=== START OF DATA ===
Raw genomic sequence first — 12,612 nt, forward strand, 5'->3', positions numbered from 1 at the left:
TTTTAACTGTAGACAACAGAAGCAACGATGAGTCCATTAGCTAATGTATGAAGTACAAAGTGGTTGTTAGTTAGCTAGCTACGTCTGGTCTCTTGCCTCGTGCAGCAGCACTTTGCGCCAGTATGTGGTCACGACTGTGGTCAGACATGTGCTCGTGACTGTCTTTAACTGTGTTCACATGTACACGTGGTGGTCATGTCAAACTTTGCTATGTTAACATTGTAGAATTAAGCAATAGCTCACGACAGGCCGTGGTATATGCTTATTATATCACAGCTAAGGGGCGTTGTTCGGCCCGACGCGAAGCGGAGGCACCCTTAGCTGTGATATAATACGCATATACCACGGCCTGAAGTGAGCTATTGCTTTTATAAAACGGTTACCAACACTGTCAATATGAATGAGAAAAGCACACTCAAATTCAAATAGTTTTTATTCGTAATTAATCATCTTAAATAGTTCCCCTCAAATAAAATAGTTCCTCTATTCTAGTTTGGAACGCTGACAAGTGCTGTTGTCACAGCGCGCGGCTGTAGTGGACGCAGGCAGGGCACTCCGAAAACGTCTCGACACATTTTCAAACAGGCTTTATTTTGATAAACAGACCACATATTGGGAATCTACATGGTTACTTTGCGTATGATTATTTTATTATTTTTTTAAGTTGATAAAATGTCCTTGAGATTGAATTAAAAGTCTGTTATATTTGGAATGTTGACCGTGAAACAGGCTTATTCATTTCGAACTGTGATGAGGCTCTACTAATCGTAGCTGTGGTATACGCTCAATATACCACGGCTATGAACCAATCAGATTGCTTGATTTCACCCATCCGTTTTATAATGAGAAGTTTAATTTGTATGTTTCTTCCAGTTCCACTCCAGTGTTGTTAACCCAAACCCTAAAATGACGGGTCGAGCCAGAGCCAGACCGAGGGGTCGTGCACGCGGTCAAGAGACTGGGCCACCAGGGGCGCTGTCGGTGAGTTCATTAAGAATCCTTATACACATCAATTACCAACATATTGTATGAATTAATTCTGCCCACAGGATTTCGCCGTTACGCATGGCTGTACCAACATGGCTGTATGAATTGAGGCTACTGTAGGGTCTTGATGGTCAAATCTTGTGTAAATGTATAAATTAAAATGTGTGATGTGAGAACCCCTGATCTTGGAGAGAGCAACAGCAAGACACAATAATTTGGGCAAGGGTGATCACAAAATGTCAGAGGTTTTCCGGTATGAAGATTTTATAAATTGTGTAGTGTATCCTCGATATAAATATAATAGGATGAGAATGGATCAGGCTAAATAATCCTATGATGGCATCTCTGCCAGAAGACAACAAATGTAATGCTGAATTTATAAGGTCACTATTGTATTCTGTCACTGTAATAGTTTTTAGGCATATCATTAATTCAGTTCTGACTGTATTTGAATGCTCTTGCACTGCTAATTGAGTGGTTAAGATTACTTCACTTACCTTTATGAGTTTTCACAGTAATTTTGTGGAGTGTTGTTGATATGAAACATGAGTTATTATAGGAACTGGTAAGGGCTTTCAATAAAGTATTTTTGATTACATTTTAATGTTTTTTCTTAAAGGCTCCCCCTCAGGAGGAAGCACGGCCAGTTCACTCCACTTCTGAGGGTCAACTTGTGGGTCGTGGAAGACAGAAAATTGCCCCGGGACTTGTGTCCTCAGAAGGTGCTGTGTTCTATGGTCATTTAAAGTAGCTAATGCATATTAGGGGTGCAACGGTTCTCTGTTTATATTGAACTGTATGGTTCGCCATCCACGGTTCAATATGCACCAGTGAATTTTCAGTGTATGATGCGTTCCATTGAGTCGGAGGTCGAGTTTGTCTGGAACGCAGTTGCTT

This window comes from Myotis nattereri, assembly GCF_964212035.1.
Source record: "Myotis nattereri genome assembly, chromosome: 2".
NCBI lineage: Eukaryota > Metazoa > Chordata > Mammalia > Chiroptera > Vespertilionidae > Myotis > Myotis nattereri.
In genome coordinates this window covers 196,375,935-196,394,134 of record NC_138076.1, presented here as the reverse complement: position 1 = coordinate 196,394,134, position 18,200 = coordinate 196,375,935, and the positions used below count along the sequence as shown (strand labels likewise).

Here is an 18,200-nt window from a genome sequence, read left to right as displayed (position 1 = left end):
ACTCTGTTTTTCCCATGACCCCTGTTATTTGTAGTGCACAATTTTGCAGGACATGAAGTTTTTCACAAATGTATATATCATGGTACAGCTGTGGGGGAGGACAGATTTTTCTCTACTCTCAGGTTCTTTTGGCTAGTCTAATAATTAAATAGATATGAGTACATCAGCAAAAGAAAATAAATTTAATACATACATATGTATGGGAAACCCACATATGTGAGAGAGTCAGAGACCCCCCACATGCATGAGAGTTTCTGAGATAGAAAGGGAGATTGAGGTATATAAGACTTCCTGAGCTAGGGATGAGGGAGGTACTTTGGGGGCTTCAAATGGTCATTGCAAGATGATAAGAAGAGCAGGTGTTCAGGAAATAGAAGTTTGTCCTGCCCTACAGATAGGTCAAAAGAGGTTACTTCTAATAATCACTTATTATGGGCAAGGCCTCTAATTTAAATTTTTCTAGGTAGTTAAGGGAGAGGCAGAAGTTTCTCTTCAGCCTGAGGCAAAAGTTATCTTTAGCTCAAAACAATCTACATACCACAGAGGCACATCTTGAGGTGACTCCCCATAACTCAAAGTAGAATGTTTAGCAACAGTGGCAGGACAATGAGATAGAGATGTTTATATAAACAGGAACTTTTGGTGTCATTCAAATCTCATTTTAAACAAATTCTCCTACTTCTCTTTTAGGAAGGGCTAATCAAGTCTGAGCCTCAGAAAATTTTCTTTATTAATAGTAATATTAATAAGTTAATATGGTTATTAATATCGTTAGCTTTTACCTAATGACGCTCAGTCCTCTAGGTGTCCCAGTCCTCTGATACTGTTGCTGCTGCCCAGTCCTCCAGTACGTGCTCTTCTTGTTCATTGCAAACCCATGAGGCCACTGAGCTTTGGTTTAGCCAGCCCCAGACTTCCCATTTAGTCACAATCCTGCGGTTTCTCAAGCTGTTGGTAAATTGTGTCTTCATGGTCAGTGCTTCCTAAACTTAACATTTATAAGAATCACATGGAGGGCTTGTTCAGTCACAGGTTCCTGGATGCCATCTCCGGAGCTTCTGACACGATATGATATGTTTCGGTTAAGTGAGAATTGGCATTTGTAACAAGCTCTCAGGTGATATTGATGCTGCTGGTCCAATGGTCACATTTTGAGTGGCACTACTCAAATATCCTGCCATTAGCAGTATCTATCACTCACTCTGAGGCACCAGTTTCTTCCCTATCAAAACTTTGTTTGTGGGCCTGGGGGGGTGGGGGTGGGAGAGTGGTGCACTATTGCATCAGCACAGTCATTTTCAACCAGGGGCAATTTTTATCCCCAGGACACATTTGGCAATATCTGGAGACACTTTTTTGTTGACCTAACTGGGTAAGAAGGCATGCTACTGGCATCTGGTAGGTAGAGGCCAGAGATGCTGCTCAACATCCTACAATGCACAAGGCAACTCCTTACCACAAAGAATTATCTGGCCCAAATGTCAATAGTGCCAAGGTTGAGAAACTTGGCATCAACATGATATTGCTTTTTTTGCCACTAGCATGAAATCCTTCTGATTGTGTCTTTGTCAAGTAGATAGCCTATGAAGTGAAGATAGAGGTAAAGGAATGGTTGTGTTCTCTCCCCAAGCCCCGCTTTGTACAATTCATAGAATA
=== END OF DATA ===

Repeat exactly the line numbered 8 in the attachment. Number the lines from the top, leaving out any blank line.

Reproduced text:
ACTCTGTTTTTCCCATGACCCCTGTTATTTGTAGTGCACAATTTTGCAGGACATGAAGTTTTTCACAAATGTATATATCATGGTACAGCTGTGGGGGAGGACAGATTTTTCTCTACTCTCAGGTTCTTTTGGCTAGTCTAATAATTAAATAGATATGAGTACATCAGCAAAAGAAAATAAATTTAATACATACATATGTATGGGAAACCCACATATGTGAGAGAGTCAGAGACCCCCCACATGCATGAGAGTTTCTGAGATAGAAAGGGAGATTGAGGTATATAAGACTTCCTGAGCTAGGGATGAGGGAGGTACTTTGGGGGCTTCAAATGGTCATTGCAAGATGATAAGAAGAGCAGGTGTTCAGGAAATAGAAGTTTGTCCTGCCCTACAGATAGGTCAAAAGAGGTTACTTCTAATAATCACTTATTATGGGCAAGGCCTCTAATTTAAATTTTTCTAGGTAGTTAAGGGAGAGGCAGAAGTTTCTCTTCAGCCTGAGGCAAAAGTTATCTTTAGCTCAAAACAATCTACATACCACAGAGGCACATCTTGAGGTGACTCCCCATAACTCAAAGTAGAATGTTTAGCAACAGTGGCAGGACAATGAGATAGAGATGTTTATATAAACAGGAACTTTTGGTGTCATTCAAATCTCATTTTAAACAAATTCTCCTACTTCTCTTTTAGGAAGGGCTAATCAAGTCTGAGCCTCAGAAAATTTTCTTTATTAATAGTAATATTAATAAGTTAATATGGTTATTAATATCGTTAGCTTTTACCTAATGACGCTCAGTCCTCTAGGTGTCCCAGTCCTCTGATACTGTTGCTGCTGCCCAGTCCTCCAGTACGTGCTCTTCTTGTTCATTGCAAACCCATGAGGCCACTGAGCTTTGGTTTAGCCAGCCCCAGACTTCCCATTTAGTCACAATCCTGCGGTTTCTCAAGCTGTTGGTAAATTGTGTCTTCATGGTCAGTGCTTCCTAAACTTAACATTTATAAGAATCACATGGAGGGCTTGTTCAGTCACAGGTTCCTGGATGCCATCTCCGGAGCTTCTGACACGATATGATATGTTTCGGTTAAGTGAGAATTGGCATTTGTAACAAGCTCTCAGGTGATATTGATGCTGCTGGTCCAATGGTCACATTTTGAGTGGCACTACTCAAATATCCTGCCATTAGCAGTATCTATCACTCACTCTGAGGCACCAGTTTCTTCCCTATCAAAACTTTGTTTGTGGGCCTGGGGGGGTGGGGGTGGGAGAGTGGTGCACTATTGCATCAGCACAGTCATTTTCAACCAGGGGCAATTTTTATCCCCAGGACACATTTGGCAATATCTGGAGACACTTTTTTGTTGACCTAACTGGGTAAGAAGGCATGCTACTGGCATCTGGTAGGTAGAGGCCAGAGATGCTGCTCAACATCCTACAATGCACAAGGCAACTCCTTACCACAAAGAATTATCTGGCCCAAATGTCAATAGTGCCAAGGTTGAGAAACTTGGCATCAACATGATATTGCTTTTTTTGCCACTAGCATGAAATCCTTCTGATTGTGTCTTTGTCAAGTAGATAGCCTATGAAGTGAAGATAGAGGTAAAGGAATGGTTGTGTTCTCTCCCCAAGCCCCGCTTTGTACAATTCATAGAATA